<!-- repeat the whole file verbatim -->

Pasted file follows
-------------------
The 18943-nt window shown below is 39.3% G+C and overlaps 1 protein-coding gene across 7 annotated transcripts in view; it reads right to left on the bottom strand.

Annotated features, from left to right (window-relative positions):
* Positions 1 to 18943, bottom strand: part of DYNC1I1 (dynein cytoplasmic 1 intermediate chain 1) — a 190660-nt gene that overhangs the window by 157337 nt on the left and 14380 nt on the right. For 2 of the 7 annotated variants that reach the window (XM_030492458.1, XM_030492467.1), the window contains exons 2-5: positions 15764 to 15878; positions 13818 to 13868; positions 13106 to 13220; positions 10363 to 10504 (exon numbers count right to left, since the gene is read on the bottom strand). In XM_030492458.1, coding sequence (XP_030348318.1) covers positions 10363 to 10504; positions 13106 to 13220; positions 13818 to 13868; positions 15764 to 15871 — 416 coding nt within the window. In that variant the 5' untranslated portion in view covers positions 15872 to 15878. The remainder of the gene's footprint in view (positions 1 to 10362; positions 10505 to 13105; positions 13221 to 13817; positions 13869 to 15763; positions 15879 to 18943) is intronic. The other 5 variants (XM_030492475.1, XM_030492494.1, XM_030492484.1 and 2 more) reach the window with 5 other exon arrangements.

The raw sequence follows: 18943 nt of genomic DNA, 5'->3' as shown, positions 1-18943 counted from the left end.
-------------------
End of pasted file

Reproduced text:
The 18943-nt window shown below is 39.3% G+C and overlaps 1 protein-coding gene across 7 annotated transcripts in view; it reads right to left on the bottom strand.

Annotated features, from left to right (window-relative positions):
* Positions 1 to 18943, bottom strand: part of DYNC1I1 (dynein cytoplasmic 1 intermediate chain 1) — a 190660-nt gene that overhangs the window by 157337 nt on the left and 14380 nt on the right. For 2 of the 7 annotated variants that reach the window (XM_030492458.1, XM_030492467.1), the window contains exons 2-5: positions 15764 to 15878; positions 13818 to 13868; positions 13106 to 13220; positions 10363 to 10504 (exon numbers count right to left, since the gene is read on the bottom strand). In XM_030492458.1, coding sequence (XP_030348318.1) covers positions 10363 to 10504; positions 13106 to 13220; positions 13818 to 13868; positions 15764 to 15871 — 416 coding nt within the window. In that variant the 5' untranslated portion in view covers positions 15872 to 15878. The remainder of the gene's footprint in view (positions 1 to 10362; positions 10505 to 13105; positions 13221 to 13817; positions 13869 to 15763; positions 15879 to 18943) is intronic. The other 5 variants (XM_030492475.1, XM_030492494.1, XM_030492484.1 and 2 more) reach the window with 5 other exon arrangements.

The raw sequence follows: 18943 nt of genomic DNA, 5'->3' as shown, positions 1-18943 counted from the left end.